According to legal experts and aerospace specialists, new Western sanctions on Russia might have a significant impact on the business aviation industry, potentially entangling aircraft brokers, lessors, maintenance providers, and other businesses.
Because of the sanctions' intricacy and the proclivity of Russian owners to register their planes abroad, such corporations may be unaware that they are breaking the rules.
"Ownership structures may be difficult to penetrate," says Jonathan Epstein, an aviation attorney at Holland & Knight in the United States. "You actually have to look at the deal and examine the risk if you're managing aircraft, loan, or a lease."
Russian-owned jets are often registered in Luxembourg, the Isle of Man, Guernsey, and even the United States, according to Epstein, who spoke at a National Business Aviation Association webinar on March 4th.
Even determining the number of planes held by Russian businesses, according to Ron Epstein, a financial analyst with BofA Securities, is challenging.
"Things become a little difficult. Many Russian planes aren't registered there," he adds.
The sanctions, which were imposed by Western countries in reaction to Russia's invasion of Ukraine on February 27, aim to impede cash transfers by blocking Russian banks from participating in international financial transactions.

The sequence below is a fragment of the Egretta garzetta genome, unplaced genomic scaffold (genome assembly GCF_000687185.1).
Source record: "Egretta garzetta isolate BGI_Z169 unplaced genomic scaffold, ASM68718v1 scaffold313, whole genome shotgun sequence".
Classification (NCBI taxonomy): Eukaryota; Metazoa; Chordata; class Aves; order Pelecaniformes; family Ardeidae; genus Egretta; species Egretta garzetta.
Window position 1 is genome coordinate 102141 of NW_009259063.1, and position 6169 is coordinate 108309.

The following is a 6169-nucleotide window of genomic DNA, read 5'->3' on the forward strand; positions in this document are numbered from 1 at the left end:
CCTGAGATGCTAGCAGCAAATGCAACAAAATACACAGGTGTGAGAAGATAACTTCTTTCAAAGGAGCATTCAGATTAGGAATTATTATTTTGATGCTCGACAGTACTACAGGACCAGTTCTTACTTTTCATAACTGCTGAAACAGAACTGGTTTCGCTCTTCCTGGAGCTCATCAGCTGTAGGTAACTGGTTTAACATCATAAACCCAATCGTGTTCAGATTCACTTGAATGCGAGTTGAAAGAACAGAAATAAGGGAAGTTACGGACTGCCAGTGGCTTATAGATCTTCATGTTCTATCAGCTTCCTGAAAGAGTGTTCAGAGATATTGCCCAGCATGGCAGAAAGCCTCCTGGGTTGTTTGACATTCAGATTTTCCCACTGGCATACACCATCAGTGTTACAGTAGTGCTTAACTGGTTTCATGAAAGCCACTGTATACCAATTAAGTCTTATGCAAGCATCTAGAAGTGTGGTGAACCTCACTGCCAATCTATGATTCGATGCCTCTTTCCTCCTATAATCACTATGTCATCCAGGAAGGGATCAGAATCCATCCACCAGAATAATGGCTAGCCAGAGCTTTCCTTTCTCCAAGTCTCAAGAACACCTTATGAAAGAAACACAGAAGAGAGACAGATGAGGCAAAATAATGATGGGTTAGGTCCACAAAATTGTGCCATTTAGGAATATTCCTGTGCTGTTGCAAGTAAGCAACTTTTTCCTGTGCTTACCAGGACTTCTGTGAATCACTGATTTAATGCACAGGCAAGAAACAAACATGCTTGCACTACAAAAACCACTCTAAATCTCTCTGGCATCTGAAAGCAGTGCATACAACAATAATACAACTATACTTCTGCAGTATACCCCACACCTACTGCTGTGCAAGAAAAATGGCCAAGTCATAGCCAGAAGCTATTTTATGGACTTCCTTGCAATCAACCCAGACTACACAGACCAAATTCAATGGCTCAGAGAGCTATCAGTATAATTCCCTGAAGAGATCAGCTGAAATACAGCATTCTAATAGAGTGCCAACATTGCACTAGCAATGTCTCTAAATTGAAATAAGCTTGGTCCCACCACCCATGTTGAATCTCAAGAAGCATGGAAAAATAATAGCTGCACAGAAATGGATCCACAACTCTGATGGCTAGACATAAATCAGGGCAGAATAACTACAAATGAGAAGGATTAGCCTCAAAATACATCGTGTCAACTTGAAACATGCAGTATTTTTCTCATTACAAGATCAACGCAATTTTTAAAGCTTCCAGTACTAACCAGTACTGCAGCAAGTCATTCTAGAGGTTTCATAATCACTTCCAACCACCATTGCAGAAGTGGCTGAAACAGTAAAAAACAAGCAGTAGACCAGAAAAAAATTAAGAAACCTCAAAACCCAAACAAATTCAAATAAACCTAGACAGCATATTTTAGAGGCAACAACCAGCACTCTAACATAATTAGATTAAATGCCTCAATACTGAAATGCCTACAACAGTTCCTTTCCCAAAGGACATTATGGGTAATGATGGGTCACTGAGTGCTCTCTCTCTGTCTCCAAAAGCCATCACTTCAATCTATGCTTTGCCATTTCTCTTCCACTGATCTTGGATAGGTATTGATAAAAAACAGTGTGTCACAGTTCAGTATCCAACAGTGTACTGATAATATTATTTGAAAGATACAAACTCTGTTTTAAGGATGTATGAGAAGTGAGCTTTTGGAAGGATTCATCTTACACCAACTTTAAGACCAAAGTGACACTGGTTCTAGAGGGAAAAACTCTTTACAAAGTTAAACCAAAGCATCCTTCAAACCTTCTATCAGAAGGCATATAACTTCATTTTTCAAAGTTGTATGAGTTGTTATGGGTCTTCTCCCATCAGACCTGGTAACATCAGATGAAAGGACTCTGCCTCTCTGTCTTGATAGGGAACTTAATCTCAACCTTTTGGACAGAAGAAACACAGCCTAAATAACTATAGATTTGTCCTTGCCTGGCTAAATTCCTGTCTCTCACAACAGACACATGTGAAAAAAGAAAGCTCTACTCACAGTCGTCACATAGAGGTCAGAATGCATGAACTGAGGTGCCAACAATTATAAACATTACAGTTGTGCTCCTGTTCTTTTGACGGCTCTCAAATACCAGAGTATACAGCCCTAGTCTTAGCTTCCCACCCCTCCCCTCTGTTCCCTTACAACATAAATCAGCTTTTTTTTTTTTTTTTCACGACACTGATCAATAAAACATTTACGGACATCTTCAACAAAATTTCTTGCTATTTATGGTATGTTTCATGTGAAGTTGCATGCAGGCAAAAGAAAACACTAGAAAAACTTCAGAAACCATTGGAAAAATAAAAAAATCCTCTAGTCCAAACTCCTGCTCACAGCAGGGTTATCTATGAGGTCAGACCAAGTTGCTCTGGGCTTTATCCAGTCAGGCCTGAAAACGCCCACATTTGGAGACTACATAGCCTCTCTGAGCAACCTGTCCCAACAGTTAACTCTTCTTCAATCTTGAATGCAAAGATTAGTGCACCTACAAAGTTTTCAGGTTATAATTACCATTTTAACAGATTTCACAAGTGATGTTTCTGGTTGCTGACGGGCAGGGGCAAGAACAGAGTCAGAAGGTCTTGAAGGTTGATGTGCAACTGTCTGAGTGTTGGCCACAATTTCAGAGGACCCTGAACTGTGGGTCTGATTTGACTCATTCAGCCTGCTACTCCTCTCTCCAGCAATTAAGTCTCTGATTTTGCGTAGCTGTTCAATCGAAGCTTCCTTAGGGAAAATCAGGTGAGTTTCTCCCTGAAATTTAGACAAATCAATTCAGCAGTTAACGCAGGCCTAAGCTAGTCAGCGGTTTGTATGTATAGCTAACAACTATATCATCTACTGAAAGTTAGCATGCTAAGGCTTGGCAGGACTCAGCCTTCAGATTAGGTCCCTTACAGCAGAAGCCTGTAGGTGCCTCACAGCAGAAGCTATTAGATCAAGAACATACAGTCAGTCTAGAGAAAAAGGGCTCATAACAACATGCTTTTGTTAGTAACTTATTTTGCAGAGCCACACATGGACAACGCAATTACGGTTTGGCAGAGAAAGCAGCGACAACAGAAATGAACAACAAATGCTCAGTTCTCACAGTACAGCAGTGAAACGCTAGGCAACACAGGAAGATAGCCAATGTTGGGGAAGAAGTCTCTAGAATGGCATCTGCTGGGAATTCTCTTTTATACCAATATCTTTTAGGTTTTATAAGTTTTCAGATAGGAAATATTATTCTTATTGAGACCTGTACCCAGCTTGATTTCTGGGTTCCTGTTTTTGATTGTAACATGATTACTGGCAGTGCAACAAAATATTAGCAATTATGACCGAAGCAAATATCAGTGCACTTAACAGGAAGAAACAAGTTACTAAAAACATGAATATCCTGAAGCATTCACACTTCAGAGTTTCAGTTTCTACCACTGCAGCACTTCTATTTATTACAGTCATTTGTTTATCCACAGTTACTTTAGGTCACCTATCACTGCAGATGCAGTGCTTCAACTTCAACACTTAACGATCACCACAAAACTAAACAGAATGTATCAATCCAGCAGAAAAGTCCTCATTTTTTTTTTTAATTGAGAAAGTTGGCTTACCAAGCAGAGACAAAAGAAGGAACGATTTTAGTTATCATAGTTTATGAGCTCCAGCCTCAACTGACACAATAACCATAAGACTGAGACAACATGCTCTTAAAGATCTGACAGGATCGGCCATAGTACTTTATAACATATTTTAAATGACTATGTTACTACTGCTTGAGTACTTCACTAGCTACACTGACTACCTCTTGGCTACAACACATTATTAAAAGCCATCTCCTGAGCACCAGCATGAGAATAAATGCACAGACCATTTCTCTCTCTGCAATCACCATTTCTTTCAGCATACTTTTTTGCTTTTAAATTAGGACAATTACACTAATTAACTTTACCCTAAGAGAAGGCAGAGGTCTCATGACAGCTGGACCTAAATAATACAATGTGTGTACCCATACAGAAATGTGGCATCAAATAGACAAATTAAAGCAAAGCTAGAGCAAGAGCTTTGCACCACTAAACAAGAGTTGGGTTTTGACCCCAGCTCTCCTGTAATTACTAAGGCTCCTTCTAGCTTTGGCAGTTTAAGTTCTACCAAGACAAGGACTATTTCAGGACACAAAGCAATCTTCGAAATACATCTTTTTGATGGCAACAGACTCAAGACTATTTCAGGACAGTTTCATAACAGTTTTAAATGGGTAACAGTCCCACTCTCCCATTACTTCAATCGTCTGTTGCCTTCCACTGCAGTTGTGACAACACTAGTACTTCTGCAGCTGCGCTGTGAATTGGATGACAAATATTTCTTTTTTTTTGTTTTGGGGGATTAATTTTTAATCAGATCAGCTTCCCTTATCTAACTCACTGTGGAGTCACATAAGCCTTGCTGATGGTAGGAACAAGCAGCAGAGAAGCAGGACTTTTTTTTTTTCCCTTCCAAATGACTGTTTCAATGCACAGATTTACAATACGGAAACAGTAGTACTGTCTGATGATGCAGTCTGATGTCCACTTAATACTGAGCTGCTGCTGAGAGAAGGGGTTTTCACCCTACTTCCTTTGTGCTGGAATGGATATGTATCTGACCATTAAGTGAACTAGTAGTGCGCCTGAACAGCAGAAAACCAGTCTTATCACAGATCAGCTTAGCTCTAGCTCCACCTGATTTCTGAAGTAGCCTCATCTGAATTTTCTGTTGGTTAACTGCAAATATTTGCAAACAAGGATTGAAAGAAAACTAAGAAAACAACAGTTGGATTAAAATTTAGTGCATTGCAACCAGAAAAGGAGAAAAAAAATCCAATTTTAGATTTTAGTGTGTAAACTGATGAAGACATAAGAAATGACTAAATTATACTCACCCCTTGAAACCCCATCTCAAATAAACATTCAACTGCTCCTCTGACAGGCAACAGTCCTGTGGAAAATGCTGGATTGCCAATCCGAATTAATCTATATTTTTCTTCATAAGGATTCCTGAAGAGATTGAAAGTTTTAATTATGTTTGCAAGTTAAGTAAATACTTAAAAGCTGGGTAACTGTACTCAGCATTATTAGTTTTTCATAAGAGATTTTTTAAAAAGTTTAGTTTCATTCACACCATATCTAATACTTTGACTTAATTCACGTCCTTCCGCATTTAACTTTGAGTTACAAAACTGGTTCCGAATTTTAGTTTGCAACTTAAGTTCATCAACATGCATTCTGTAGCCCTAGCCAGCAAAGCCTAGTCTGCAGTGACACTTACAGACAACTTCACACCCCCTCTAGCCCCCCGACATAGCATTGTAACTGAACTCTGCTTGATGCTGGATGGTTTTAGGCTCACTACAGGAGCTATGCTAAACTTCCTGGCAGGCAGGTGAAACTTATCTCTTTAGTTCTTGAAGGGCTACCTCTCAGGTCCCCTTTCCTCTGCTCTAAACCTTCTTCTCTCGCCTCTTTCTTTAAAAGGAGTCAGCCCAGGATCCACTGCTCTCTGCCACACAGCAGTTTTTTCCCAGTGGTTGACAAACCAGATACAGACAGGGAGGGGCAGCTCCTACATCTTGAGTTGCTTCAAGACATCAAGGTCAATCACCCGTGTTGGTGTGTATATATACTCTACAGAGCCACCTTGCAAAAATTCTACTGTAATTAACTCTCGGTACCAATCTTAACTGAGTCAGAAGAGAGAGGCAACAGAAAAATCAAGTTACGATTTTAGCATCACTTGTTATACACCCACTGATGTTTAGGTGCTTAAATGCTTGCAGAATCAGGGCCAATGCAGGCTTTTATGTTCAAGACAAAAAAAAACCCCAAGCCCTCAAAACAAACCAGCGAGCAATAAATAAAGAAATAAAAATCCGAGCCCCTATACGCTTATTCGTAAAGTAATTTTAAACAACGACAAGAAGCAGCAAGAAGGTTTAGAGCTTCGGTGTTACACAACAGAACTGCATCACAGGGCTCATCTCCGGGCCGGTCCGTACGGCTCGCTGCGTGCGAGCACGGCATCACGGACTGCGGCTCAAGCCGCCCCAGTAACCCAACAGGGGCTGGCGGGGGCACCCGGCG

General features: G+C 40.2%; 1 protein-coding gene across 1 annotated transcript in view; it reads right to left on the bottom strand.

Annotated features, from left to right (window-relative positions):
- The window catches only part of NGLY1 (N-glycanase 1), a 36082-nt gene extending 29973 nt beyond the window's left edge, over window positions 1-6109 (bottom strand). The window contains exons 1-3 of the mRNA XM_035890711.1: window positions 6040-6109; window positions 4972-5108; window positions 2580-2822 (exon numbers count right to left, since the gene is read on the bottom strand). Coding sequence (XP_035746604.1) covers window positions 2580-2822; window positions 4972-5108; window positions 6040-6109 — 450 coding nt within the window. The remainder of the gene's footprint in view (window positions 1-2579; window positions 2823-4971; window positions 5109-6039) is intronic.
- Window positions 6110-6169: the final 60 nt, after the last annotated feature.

Some Russian banks and citizens are also prohibited from doing business with US persons and financial institutions because of US regulations. According to a Holland & Knight analysis, US organisations must "block property or interests in property" owned 50% or more by Russian institutions or people.
The trouble is that figuring out who owns business aircraft might entail deciphering complex ownership structures and searching through shell companies. As a result, some Western corporations may unwittingly fall foul of US sanctions, according to analysts.
Russian business aircraft makers appear to have been locked out of the market.
On March 4, Bombardier stated, "Bombardier has suspended all activities with Russian clients, including all types of technical support. As international rules, regulations, and penalties develop, we will continue to follow them”. According to Gulf Stream president Mark Burns, the Savannah-based company has a sizeable installed fleet in Russia and a developing fleet in Ukraine.
Gulf Stream does not specify how many of its planes are based in those nations.
"When something of this magnitude happens, there is always an impact - nothing that will derail us, but there will undoubtedly be a client or two" impacted, he says.